French Automotive Industry Trends
Electrification, automation, and connectivity are the major French Automotive Industry trends. All three interconnected and crucial for both carmakers’ and auto part suppliers’ success. These trends disrupt the automotive world, shaping its yet rather blurry future.
Throughout the year 2019, we have witnessed the increased competition of traditional auto players in the field of both electric and autonomous cars. At the same time, new competitors have arrived with a more modern, digital background providing new connected mobility services and winning new markets every day.
Stepping into 2020, auto companies start to redefine their strategies for the years to come.
That is why we have decided to prepare a short overlook of the main French Automotive Industry trends and the strategies of French auto groups to cope with these new challenges.
Let’s have a closer look at each trend.
With over 27,000 charging points, France is ready for the expansion of electric mobility. Since the beginning of the year, the French electric chargeable vehicle (ECV) market has increased by 35.9% with 42 244 registrations. France represents nearly 14% of the EU ECV market and has the third most ECV registered in the first three quarters of 2019, after Germany and the United Kingdom.
Experts forecast that by 2025 only 26% of European car production will be dedicated to conventional vehicles. Mild-Hybrid propulsion system design will prevail with 47% of production share, followed by Electric (14%) and Full-Hybrid (12%).
Both PSA and Renault are expanding their line-ups with new electrified powertrains.
Today, Renault is one of the leaders on the European EV market where its ZOE is the second most popular electric vehicle with 31,182 car sales throughout the first eight months of 2019. Renault is also the first carmaker to have a complete EV line-up, including Renault ZOE, Kangoo Z.E., Fluence Z.E., RSM SM3 Z.E., and Twizy.
Taking advantage of Mitsubishi technology used in plug-in hybrid electric cars, Renault plans to have over 50% of its line-up electrified by 2020. Fully electric vehicles will cover the primary segments of Renault’s offering and will represent 20% of the company’s product range.
Likewise, PSA claims that 100% of its vehicle range will be electrified by 2025. This might be possible through PSA’s technological and industrial flexibility with the production based on two modular, multi-energy, and global platforms: CMP (Common Modular Platform) and EMP2 (Efficient Modular Platform 2).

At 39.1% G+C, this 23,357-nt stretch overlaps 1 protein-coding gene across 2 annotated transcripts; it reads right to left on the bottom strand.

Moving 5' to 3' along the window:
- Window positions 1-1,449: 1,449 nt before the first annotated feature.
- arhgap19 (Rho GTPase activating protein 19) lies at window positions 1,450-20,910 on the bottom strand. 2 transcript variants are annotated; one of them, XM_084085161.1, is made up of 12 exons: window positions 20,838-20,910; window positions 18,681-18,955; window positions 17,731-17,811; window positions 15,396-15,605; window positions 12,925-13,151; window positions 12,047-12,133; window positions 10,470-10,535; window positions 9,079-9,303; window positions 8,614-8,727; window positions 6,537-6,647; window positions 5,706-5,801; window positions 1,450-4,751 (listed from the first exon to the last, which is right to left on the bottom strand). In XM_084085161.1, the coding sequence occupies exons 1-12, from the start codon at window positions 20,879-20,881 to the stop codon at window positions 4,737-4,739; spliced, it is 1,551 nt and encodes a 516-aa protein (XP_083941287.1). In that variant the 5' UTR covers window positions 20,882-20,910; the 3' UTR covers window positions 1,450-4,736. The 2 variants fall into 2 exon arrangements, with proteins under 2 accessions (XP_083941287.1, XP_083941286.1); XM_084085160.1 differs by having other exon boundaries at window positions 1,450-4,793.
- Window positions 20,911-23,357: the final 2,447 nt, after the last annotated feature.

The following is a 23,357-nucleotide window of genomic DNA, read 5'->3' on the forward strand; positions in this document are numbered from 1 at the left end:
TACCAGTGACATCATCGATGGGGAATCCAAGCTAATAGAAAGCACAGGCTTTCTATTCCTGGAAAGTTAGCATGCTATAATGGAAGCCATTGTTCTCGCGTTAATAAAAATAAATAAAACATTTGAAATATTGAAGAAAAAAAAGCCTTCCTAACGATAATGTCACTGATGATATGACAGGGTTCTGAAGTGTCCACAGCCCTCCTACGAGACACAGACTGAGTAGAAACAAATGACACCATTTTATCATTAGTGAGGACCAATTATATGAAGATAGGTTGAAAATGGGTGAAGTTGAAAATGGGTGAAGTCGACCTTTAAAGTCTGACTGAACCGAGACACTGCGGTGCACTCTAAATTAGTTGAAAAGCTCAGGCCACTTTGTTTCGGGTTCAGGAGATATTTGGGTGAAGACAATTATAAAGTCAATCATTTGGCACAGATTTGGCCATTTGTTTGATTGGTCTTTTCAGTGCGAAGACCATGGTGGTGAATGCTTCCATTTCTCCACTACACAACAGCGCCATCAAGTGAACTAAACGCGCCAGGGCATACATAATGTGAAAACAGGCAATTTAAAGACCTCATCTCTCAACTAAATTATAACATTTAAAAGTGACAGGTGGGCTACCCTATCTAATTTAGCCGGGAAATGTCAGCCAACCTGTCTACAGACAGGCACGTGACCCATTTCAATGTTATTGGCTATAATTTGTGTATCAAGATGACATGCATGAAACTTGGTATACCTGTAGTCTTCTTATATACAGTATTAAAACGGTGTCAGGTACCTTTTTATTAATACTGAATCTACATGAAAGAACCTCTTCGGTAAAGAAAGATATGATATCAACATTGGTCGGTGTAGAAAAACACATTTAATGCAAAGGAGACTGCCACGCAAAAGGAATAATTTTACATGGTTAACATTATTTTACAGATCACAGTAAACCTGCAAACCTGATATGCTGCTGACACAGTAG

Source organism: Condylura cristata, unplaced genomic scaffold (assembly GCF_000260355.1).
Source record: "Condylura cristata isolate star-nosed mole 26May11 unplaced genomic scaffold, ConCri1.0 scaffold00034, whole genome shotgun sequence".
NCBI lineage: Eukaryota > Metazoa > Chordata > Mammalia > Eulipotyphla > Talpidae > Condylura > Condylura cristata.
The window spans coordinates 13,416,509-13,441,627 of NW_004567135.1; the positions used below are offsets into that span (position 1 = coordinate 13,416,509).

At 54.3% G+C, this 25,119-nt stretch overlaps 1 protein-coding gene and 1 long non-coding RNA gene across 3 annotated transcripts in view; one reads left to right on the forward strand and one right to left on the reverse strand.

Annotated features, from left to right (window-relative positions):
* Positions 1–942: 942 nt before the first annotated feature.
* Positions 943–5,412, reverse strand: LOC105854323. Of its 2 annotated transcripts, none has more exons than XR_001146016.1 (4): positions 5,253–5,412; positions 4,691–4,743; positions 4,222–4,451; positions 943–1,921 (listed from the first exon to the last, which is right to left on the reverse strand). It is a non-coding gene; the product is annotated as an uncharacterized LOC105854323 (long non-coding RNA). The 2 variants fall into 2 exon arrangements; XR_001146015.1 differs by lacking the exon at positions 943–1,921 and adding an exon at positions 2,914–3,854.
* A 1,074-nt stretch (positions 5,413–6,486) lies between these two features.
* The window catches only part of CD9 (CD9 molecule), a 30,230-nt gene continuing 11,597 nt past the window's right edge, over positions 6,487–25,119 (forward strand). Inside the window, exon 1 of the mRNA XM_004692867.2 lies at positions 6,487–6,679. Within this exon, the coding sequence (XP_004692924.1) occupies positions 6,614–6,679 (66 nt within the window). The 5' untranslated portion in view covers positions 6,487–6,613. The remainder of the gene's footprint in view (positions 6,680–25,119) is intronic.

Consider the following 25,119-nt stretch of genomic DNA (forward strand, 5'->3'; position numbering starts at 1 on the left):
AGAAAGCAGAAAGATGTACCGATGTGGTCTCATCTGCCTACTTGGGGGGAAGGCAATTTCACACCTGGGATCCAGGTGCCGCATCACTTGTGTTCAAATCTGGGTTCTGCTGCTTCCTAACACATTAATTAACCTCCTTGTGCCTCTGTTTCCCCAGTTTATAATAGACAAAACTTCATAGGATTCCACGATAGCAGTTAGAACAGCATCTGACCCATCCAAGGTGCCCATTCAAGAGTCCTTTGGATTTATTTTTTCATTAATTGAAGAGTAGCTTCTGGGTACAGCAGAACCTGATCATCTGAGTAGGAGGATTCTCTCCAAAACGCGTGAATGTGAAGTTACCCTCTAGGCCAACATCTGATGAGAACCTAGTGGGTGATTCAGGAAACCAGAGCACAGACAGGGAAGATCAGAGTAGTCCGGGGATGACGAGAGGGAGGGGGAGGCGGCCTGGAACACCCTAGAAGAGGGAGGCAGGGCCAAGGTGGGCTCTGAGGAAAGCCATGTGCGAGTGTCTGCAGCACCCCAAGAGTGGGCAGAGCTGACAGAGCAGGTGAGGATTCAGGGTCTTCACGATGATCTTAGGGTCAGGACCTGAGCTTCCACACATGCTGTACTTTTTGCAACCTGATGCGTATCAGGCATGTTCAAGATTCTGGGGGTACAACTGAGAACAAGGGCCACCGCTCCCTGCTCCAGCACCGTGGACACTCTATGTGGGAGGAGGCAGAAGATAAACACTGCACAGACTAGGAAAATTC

Self-driving cars are slowly but truly becoming a reality as all major car manufacturers are heavily investing in the development of the necessary technologies.
In fact, Advanced Driver Assistance Systems (the most important technology for autonomous cars) is now one of the fastest-growing automotive electronics segments.
French carmakers also follow closely the global car automation trend, trying to gain significant competitive advantages for the future.
Renault-Nissan-Mitsubishi is expecting to produce a fully autonomous “Robo-vehicle” by 2022 that will not require any human driver intervention. Until then, they plan a progressive introduction of new functionalities such as traffic sign recognition, lane-keeping assist, and automated emergency braking into their car ranges.
Similarly, PSA has launched AVA “Autonomous Vehicle for All” program that brings together a range of driving assistance functions already existing on their vehicles. This program will lead eventually to the creation of a fully autonomous car. PSA aims to build a self-driving car that is simple yet safe and comfortable.
French automotive groups are not facing the challenges of self-driving technologies alone. They are often supported by various independent research & development institutions, like UTAC CERAM, Mov’eo, and VEDECOM.
UTAC CERAM has launched an innovation center dedicated to the development and homologation testing of connected and automated vehicles, called TEQMO®, in 2018. Over 12 km of testing tracks and associated facilities are located in the center of the legendary Autodrome de Linas-Montlhéry (Île-de-France).
Besides, two big French innovation clusters are working on this topic, Mov’eo, Mobility and Automotive R&D competitiveness cluster, and VEDECOM, French Institute of public/private Research and Training dedicated to sustainable mobility (ecological, autonomous, and shared).
Probably one of the most important trends, considering that 100% of new cars are planned to be connected by 2025.
As a car stops being just a product and becomes a service, it requires better connectivity with the outer environment. Connected cars are vehicles capable of communicating with the external world. This includes communication with other vehicles to avoid collisions or with road infrastructure to detect accidents and analyze weather conditions.
When we talk about connectivity we don’t mean only multi-screen experience or connected infotainment. Connected cars were to a bigger extent developed as a result of massive urbanization and the creation of such new ways of mobility as car-sharing and car-hailing.
France is the most successful market for P2P (Peer-to-peer) car sharing in Europe. P2P comprises nearly 90% of car-sharing with more than 1 million users in 2018.
Both PSA and Renault have launched their car-pooling services. About 1,400 “free-floating” electric vehicles are deployed in Paris, including those of Moov’in Paris (Renault) and Free2Move Paris (PSA).